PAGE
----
Sunday, November 28, 2010

Roman Poo & Pee

[WARNING: this blog entry contains excerpts from a talk I gave at the British Museum called "Ancient Romans & their Poo". It will make you go "Ewww!"]

When I first started studying Classics, I thought ancient Rome must have been nice and clean because of their marvelous engineering and the aqueducts that brought tons of water from miles away. I thought ancient Rome had luxurious bath-houses and sparkling white marble columns and steps, like this scene (right) from the 1953 film Julius Caesar. I thought everybody wore nice clean tunics and no rubbish marred the streets. And of course Romans used sponges-on-sticks as toilet paper. The next best thing to puppy-soft Andrex. (read more in my blog So What's with the Sponge-Stick?) What could be more sanitary than a soft sea-sponge on a stick?

toilet in shape of chariot
However, as I researched my books and travelled the world, I realized that Rome was probably more like a hot, crowded third-world city: Calcutta, Marrakesh or Cairo. Roman cities would have been colourful but also dirty, crumbly, smelly and very unsanitary. There would have been human and animal dung in the road, plus pee, dead animals, flies, sick and infected people, tainted water, sour wine, mud, blood, rotting vegetables and rubble. Romans didn't know about bacteria or germs, so in many Roman homes you often find the toilet is right next to the hearth in the kitchen. Very rarely do you find a toilet like this luxurious marble one from the Baths of Caracalla, (shaped like a chariot in case you need to go in a hurry!)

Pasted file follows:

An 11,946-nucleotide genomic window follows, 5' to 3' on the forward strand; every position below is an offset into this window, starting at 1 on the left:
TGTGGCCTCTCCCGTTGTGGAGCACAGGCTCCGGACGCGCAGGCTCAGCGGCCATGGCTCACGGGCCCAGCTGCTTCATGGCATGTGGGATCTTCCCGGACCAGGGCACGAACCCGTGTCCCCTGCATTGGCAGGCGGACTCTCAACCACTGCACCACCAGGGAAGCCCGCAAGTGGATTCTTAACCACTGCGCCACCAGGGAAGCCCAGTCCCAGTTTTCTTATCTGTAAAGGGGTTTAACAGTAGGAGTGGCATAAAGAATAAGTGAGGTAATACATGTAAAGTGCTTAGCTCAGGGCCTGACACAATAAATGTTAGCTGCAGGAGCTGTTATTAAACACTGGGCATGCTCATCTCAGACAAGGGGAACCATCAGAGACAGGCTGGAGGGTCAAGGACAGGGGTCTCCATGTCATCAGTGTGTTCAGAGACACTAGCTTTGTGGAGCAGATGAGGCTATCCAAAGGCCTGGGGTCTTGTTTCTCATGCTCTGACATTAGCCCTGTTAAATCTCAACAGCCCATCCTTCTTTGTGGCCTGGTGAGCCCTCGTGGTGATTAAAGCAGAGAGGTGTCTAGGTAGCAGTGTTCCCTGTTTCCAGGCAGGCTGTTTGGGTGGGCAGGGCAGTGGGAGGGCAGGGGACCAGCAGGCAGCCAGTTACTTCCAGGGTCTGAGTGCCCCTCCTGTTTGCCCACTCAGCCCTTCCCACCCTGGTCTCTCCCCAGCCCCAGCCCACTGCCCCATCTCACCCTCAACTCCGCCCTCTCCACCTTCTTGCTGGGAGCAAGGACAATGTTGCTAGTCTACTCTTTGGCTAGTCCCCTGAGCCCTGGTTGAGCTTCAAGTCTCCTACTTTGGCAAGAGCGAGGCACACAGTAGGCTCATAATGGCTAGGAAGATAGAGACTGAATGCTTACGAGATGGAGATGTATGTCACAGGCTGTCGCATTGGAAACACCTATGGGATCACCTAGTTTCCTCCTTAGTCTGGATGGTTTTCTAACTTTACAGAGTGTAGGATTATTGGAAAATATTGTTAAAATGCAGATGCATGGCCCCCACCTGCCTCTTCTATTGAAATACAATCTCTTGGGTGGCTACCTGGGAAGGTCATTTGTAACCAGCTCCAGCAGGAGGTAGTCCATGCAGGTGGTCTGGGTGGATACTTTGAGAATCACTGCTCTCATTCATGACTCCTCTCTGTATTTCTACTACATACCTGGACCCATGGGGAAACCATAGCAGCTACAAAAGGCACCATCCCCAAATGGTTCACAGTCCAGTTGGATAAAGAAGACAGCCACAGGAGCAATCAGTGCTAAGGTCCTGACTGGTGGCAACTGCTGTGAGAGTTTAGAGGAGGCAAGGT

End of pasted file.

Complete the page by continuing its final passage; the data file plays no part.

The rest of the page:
In my first book, The Thieves of Ostia, Vespasian is Emperor.

One ancient Roman described Vespasian's expression as that of a man sitting on the toilet trying to do a poo. Here he is (right) with his son Titus. Both these portraits are upstairs in the British Museum. What do you think? Does Vespasian have a strained expression on his face?

When Vespasian was emperor he did several eccentric things, including putting a tax on urine. The ancient version of dry-cleaners were called fullers and they used urine (pee) for part of their cleaning process. (In fact the Latin word for urine is lotium and is linked to the word for wash.) The fullers often had pots outside their establishments where men could stop to pee. They also bought urine from the public latrines, and this was when the tax was paid.

Soon after this urine tax was imposed, Roman wits started calling piss-pots "vespasians". Embarrassed, Vespasian's son Titus asked his father why he insisted on making money by taxing smelly urine. Vespasian pulled out a sestertius and asked Titus to sniff it. "So?" shrugged Titus. "You see," said Vespasian. "Money doesn’t stink."  Some people in Germany liked this story so much that they made a family board game based on going to the toilet in Roman times! It’s called PECUNIA NON OLET which means "money doesn’t stink." Sadly, it doesn't exist in English.

In my second book, about the eruption of Vesuvius, I investigated the different types of graffiti on Roman walls. As well as the Christian graffiti that appears in this book they wrote things like DON'T POO HERE! We also know from inscriptions and graffiti that there were often queues outside the public loos! That meant the public latrines - the foricae - were heavily used and therefore probably quite filthy.